At Comer’s Gate we entered the National Trust estate, and drove along the central highway that runs for three miles over a treeless moor of heather, mixed with bright green whortleberry and young bracken. We were on high ground, 1,100 feet above sea-level. Away to the south-west lifted Dunkery Beacon. What astonished us most was that, on the high swelling uplands right and left of us, the ground was covered with promise of future harvest—patches of green corn, striped here and there with other patches of golden charlock, whilst out of the hedgerows stood up trees almost of forest growth. (pp. 110-111)….
No grouse are found here, but the black game breed and flourish. After passing along for a couple of miles in this magnificent air we came to the cross-roads that lead respectively to Cutcombe and down to Tarr or Torr Steps. (p. 111)….
For here on Winsford Hill we are back in a very ancient historic past. Mounsey Castle, a British encampment, is not far away. Down in the hollow lies the most interesting prehistoric bridge, Torr or Tarr Steps, that exists in Somersetshire; and as we stand by this stone of Caranticus we can go back in fancy to a time when as yet the name of Christ had not been heard in this wild upland. (p. 113)
There is reason to believe that the folk who made their rude enclosures for tilth hereabout, and raised their earthworks for defence, were the Belgic Celts, who settled on these seaward moorlands, sea-moor-œtas, who came here about 350 B. C. They gave the names, that still exist, to Dunkery, to Cutcombe, to Dulverton and Dunster, they were never defeated by Roman or Dane, and even when Athelstan made the land English, in the year 926, and drove many of the inhabitants beyond the Tamar, they still clung to higher grounds, and have left behind them, in the colour of the hair and in the dark eyes of the farm folk of the district, ineffaceable racial characteristics that tell us they are Belgic Celts still. (p. 113)
Leaving the “Long Stone,” we went down swiftly from the upland and made our way by Liskham farm, to Tarr or Torr Steps, by one of the steepest and worst metalled roads a motor-car was ever driven over. The silence of the moorland was changed for the singing of birds. The blackbird fluted, and the garden warbler thrilled the air with his ecstasy. As we went we saw on the opposite side of the valley a drove of Exmoor ponies, and determined to visit the pony farm on our return journey. We had heard much of the wonder of the prehistoric Tarr Steps, and were not disappointed. Across the silver-shining Barle the long-vanished race had determined to build, not only for futurity, but in such a manner as to defy all rage of flood that the Barle could fling against it. They laid their rough piers four feet above the ordinary summer level of the stream, and protected these piers with sloping fender stones. Then, with exquisite nicety, they poised upon these piers huge slabs of grey rock, the biggest 8 feet long by 5 feet wide. They used no mortar, but they must have had very accurate knowledge of weight and the power of resistance of weight against the rushing flood-water. These stones remain just as they were placed , probably more than two thousand two hundred years ago, though the river in winter time has been known to rise 4 feet above the bridge. (pp. 113-114)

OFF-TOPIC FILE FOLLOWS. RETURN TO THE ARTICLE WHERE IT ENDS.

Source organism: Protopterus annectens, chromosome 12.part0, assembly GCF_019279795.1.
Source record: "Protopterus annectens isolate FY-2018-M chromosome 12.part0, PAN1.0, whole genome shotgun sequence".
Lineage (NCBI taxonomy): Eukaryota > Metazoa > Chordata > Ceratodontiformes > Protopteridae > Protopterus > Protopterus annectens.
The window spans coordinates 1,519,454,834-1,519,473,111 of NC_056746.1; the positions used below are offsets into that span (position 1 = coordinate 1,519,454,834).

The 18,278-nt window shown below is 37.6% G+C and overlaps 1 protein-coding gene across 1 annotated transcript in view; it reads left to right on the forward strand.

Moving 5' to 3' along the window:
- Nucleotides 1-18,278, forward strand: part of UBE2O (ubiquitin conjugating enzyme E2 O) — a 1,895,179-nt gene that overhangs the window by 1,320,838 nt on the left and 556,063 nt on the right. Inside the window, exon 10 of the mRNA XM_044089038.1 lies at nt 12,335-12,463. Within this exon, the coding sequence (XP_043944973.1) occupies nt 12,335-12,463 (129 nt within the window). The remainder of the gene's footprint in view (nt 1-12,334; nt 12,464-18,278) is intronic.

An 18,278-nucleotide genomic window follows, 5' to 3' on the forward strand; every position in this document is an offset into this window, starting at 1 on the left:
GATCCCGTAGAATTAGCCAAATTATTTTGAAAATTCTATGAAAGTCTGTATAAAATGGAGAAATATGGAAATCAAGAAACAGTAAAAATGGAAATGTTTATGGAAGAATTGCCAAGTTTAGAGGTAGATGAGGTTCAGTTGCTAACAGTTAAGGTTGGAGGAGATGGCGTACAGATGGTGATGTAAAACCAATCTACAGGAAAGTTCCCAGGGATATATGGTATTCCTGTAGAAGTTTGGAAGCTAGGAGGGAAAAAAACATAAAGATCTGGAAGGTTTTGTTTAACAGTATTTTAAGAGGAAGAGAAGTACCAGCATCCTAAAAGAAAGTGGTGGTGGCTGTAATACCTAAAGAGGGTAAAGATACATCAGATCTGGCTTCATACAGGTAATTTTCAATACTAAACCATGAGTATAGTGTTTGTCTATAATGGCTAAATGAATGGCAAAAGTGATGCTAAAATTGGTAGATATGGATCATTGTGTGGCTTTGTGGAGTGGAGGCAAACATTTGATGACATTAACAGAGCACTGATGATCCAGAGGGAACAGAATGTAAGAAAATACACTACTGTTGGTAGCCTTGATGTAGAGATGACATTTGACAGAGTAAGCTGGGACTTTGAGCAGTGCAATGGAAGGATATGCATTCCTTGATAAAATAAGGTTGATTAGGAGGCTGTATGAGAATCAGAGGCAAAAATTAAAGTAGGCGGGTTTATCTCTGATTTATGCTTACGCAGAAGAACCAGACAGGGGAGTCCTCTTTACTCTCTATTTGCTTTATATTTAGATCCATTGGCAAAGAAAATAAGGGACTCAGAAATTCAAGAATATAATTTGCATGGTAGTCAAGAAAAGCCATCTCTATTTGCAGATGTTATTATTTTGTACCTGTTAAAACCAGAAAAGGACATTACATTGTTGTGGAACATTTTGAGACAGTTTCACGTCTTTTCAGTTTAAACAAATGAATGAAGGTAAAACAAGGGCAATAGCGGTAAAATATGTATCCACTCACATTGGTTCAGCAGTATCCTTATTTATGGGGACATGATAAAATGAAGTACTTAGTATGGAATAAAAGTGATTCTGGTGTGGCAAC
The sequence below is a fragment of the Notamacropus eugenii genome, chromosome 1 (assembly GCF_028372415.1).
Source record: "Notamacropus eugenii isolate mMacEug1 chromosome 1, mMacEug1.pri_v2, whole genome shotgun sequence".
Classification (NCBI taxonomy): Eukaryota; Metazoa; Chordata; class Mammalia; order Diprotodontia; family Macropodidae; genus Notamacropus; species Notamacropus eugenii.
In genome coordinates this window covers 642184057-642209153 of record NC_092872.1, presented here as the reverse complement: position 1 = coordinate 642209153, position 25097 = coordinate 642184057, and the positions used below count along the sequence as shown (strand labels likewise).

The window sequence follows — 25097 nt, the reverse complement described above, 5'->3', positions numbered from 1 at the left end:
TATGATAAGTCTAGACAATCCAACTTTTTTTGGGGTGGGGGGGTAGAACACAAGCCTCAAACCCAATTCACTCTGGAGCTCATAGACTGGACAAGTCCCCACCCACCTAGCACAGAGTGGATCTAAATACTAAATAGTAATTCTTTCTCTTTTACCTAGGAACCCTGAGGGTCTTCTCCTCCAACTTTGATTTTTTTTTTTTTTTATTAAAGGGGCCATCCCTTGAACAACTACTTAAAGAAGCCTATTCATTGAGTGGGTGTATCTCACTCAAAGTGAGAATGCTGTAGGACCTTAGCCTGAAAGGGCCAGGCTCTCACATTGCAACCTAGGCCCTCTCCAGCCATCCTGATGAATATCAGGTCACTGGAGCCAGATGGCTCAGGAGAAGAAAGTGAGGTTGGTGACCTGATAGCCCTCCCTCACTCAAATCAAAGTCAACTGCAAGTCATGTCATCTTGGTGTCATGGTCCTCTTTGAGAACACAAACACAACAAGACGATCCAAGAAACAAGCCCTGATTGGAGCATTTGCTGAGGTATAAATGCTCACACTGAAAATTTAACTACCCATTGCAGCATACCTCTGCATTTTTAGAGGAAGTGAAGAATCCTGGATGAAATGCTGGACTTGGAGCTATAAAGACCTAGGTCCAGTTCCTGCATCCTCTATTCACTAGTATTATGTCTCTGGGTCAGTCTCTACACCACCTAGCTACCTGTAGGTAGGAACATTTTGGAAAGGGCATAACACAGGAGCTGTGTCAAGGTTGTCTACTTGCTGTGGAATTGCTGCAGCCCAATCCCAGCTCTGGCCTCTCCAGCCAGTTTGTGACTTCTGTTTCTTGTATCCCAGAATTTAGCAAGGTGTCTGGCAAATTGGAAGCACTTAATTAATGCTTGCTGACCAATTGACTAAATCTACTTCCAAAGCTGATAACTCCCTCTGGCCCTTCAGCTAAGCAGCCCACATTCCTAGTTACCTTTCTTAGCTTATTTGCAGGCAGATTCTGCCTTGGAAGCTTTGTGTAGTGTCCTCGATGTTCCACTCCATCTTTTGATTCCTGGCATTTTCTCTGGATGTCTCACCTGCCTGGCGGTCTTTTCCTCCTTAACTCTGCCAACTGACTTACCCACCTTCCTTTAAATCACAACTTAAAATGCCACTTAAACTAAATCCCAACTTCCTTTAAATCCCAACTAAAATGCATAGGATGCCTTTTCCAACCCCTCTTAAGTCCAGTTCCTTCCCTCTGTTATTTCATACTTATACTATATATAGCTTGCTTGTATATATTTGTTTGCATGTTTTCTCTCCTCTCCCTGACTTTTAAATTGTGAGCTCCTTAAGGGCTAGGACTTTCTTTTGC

One does not know which to wonder at most: the accurate laying of the stones, which reminds one of the exquisite craft of pyramid builders, or the labour by which these great weights were conveyed hither; for Sir Thomas Acland told me that each of these stones must have been brought from a distance of not less than twenty miles. (pp. 114-115)….
We ascended the steep hill from the ford with difficulty, and made our way to Old Ashway farm, in which for generations the Acland family have reared their pure-blooded drove of Exmoor ponies. The master of the house was away, but his only daughter, a pure Celt, with her raven-black hair and dark eyes, gave us courteous welcome, and learning that we wished to see the ponies, who for all we knew might be at the back-of-beyond, she ran off to hail a lad to help her, and in a few moments two of the ponies used to the work of rounding up the rest, came scampering down to the farmyard, and made straight for their stalls. Whilst the lad was saddling them she went to the house, and Diana of the Moor, after making a dramatically quick change, reappeared in riding kit of khaki coat and breeches, red cap and stock whip in hand, and in another moment was mounted and we saw her flashing up the hill, she and the pony as one, and while she disappeared from sight the lad went off on his pony in another direction. We waited ten minutes or so, and a drove of twenty delicate-limbed creatures, with mealy muzzles, rushed down on to the meadow beside the farm, and drew up short to gaze at the strangers. I noticed that on the ham of each pony was the indelible Acland mark for pure breed, an anchor, and I ascertained that the average number of foals each year is about forty; that of these about twenty are kept, as up to standard in size and colour, for three or four years, but the rest are sold as suckers. (pp. 115-116)
The great fair of the year, at which all Exmoor ponies are sold, takes place at Bampton on the third Thursday in October, when by use immemorial the whole main street is given up to a ramping, trampling multitude. The shutters are put up and the whole place during the time of sale is pandemonium. But every Exmoor pony that goes there finds a buyer, the bulk of them being destined for pit ponies, for which they are in constant demand. (pp. 116-117)
It was a little sorrowful to think that these bright-eyed creatures, such embodiments of the spirits of the moorland, should be allowed so short a time in the sun and wind upon their native uplands. (p. 117)
(A Nation’s Heritage, pp. 109-118)